Wildflower resolution map
Three cities and 33 counties have adopted wildflower resolutions.

As State Transportation Landscape Architect Jeff Caster explains it, when Congress passed a transportation bill a little over a year ago expanding federal dollars for the nation’s transportation system, embedded within was the Highways BEE Act. Though the amendment to the bill, sponsored by Florida Congressman Alcee Hastings, didn’t require it, it did encourage states to up their wildflower game, specifically calling out Monarchs and milkweed.

“And you can use federal dollars to do this,” Caster says, “which is a really big deal. Apparently, both sides of the aisle are beginning to see the urgency of the matter.”

Thus began the effort to add some teeth to what had been something of a “paper tiger that held nobody accountable for anything.” That’s how a program with the rather broad aim of “increasing visibility and enjoyment of wildflowers” has begun to morph into a program that packs a more powerful punch.

Adding the pollinator piece to the state’s Wildflower Program is “very, very significant because, before, it was for enjoyment,” Caster says. “Now it has a more serious purpose, more useful, and is perceived as more valuable.”

For Caster, this new dimension also means he will no longer be the sole person at FDOT “who has anything to do with the Wildflower Program as part of their job responsibilities.” Effective July 1, Caster says, “We’ll make it important to all eight district secretaries.” Added to their performance evaluations will be five goals relating to the maintenance and preservation of naturally occurring wildflower areas. Roadside management guidance also will be incorporated into manuals.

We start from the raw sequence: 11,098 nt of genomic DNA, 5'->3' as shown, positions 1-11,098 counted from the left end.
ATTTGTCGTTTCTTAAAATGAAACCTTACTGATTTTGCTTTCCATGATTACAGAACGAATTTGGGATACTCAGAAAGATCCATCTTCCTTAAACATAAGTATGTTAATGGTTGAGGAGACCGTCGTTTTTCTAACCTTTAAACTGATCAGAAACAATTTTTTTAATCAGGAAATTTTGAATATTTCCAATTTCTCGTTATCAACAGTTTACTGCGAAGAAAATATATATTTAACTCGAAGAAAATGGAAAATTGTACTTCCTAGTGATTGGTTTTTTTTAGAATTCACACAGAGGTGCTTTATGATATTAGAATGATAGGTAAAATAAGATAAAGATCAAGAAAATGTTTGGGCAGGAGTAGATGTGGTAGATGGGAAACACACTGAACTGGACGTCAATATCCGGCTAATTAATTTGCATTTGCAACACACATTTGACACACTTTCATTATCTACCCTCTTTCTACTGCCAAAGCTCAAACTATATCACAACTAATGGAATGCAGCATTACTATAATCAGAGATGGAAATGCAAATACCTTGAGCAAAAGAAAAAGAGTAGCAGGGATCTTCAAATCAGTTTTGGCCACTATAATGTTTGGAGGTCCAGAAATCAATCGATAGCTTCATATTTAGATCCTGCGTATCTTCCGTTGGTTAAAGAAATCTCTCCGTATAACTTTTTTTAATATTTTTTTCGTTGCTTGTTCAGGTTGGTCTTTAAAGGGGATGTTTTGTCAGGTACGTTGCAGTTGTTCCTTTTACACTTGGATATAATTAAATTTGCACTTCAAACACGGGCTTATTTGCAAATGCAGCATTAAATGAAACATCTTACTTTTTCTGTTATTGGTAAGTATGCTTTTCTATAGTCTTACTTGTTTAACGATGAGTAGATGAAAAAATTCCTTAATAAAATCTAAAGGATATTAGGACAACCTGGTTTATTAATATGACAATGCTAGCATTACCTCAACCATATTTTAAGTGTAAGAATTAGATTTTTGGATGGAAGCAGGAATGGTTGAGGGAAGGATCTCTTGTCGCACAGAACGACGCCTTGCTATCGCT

“Nature’s doing it,” Caster says about wildflowers that occur naturally on roadsides. “We just need to keep the mowers off of them.” That is another significant change reflected in FDOT’s management strategy. In the past, Caster explains, “We’d buy as much wildflower seed as we could buy. The seed would come up; we’d mow it down; and the next year, we’d start all over again.”

Thanks in large part to the success of the Florida Wildflower Foundation’s effort to persuade counties to adopt wildflower resolutions, Caster says that the move has been away from “simply buying wildflower seed to conserving natural areas where wildflowers grow naturally.”

It was something of an “aha!” moment: “Wow, this can really save us some money, because really all you have to do is mow less often.” When there’s “not a penny budgeted for wildflowers at FDOT,” Caster says, that’s an important realization.

The only thing that’s needed to conserve and preserve roadside wildflowers “is the willpower to do it,” Caster says. It will, however, require due diligence on the part of all those involved — from the mowers whose job it is to maintain safe roadsides to wildflower experts and enthusiasts.

The importance of “biological corridors” is stressed in a February 2015 report to FDOT, “Evaluating the Importance of Roadside Habitat for Native Insect Pollinators.” In it, lead investigator Dr. Jaret Daniels noted, “Roadsides offer many potential resources for pollinators. They can support a wide variety of flower-rich forage habitat for access to pollen and nectar; and unlike agricultural landscapes, remain unplowed, therefore providing potential nesting sites for ground nesting bees.